In general, the atmosphere at Anfield had been getting increasingly worse over recent years – something you really notice when go back when you’re no longer a regular (although I expect the regulars notice it too) – but as was seen in the run-in in 2013/14, it can still be very special. Sometimes I’m embarrassed when overseas players, managers and fans talk about the fabled Anfield atmosphere, because due to various reasons it’s not what it was, and I expect them to be disappointed. But this showed that it can still be one of the very best in the world, especially with something to hang onto.

And in Jürgen Klopp, Liverpool have a manager who has looked to feed off the crowd, and made it about a symbiotic relationship. (One manager who didn’t get that – Roy Hodgson – looked stony faced at the end in the director’s box, as those around him celebrated.)

Klopp-goes-mad

Also, it has to be said, that Klopp seems to have a habit of making insane things happen. This result doesn’t come with silverware, but a big part of football – to the German, without doubt, but also to fans – is the occasion. The occasion is what is often spoke about in decades to come, not certain results.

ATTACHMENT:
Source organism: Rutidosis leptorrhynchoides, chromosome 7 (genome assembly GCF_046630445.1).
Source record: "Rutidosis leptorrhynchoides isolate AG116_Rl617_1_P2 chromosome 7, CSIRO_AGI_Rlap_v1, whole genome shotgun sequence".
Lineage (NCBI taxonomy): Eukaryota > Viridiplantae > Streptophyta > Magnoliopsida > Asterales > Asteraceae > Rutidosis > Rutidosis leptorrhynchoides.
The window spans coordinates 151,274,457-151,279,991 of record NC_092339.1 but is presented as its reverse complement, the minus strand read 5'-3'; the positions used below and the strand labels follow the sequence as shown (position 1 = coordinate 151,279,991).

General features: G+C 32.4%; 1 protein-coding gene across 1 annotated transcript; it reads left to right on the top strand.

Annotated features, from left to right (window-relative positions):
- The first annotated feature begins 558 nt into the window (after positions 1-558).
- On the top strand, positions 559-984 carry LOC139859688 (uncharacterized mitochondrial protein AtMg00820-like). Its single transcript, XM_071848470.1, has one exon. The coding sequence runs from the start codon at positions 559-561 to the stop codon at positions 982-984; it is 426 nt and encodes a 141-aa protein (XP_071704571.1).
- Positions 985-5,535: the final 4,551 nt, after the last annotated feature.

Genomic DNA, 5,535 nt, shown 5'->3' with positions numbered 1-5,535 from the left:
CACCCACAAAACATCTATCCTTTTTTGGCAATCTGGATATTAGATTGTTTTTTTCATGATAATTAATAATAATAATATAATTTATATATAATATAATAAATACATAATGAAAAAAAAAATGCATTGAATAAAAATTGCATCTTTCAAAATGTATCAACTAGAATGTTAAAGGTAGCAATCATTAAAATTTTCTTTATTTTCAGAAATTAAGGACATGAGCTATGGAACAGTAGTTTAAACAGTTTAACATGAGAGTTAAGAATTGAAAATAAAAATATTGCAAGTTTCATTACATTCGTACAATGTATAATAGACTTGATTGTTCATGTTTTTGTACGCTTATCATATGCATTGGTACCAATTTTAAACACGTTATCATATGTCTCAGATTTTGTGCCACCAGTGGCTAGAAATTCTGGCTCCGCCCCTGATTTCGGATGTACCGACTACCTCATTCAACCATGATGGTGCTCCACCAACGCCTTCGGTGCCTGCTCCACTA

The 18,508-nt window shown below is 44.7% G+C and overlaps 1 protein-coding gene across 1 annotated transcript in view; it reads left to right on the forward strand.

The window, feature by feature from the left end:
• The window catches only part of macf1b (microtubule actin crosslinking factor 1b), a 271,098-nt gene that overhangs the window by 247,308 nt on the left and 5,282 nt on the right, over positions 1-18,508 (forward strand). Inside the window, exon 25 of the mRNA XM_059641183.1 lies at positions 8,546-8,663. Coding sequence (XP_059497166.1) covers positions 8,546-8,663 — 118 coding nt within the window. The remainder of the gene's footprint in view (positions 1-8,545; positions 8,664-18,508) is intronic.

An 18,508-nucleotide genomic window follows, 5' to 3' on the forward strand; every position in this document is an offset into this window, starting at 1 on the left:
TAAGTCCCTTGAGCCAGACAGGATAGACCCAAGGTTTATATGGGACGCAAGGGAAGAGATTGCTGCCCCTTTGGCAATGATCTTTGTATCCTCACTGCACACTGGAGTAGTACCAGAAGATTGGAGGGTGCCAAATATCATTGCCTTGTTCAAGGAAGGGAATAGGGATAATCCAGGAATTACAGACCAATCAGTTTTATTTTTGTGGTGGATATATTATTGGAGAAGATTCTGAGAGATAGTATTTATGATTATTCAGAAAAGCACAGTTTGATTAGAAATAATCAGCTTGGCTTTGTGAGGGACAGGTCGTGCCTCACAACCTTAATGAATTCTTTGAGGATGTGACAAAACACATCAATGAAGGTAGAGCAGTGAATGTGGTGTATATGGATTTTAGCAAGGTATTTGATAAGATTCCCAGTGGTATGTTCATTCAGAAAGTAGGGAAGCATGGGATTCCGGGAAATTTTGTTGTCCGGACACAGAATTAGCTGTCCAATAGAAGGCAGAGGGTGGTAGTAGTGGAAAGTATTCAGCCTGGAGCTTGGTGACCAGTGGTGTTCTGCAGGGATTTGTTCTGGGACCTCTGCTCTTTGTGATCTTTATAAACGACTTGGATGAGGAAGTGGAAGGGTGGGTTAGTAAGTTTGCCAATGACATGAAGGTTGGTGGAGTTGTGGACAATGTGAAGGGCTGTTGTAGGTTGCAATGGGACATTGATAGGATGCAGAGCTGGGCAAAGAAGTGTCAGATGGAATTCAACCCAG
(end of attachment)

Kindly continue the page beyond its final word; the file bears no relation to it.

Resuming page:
This was one of those incredible nights that will live longer in the memory than, for example, many a League Cup triumph (although he also managed to take the team to within a penalty shootout of winning that, too).

He just seems to have some kind of winner’s edge, although maybe he’s also lucky, in the way that all managers rely on luck here and there. If Sakho heads the chance at 3-2 wide, then Klopp looks a fool for his side going 2-0 and 3-1 down, and blowing the great situation set up after last week in Germany.

In the end, it was hairs-on-the-back-of-the-neck special, and enlarges the aura that already surrounds him; an aura that in itself is of course purely metaphorical, but which can lead players to believe. (Unless he genuinely has a glow, as he emanates his own aurora: a one-man northern lights display.)

After several great league performances that will live long in the memory (even if they don’t count for an awful lot), and the destruction of Manchester United in the previous round, this was somehow even better.; not least because, unlike United, Dortmund look pretty decent. Whether or not momentum exists, belief is such a key part of football, and few people understand that as much as Klopp.

This wasn’t as one-sided as the 4-0 destruction of Real Madrid seven years ago – indeed, this game was hugely two-sided – but it was probably the most exciting since St Etienne in 1977, because of the uphill task (from the 9th minute onwards), and the level of the opposition. (Edit: I overlooked Olympiakos, which was a great occasion, but they weren’t 2-0 and 3-1 up, and neither were they a great side. But that was also a great European night, no doubt.)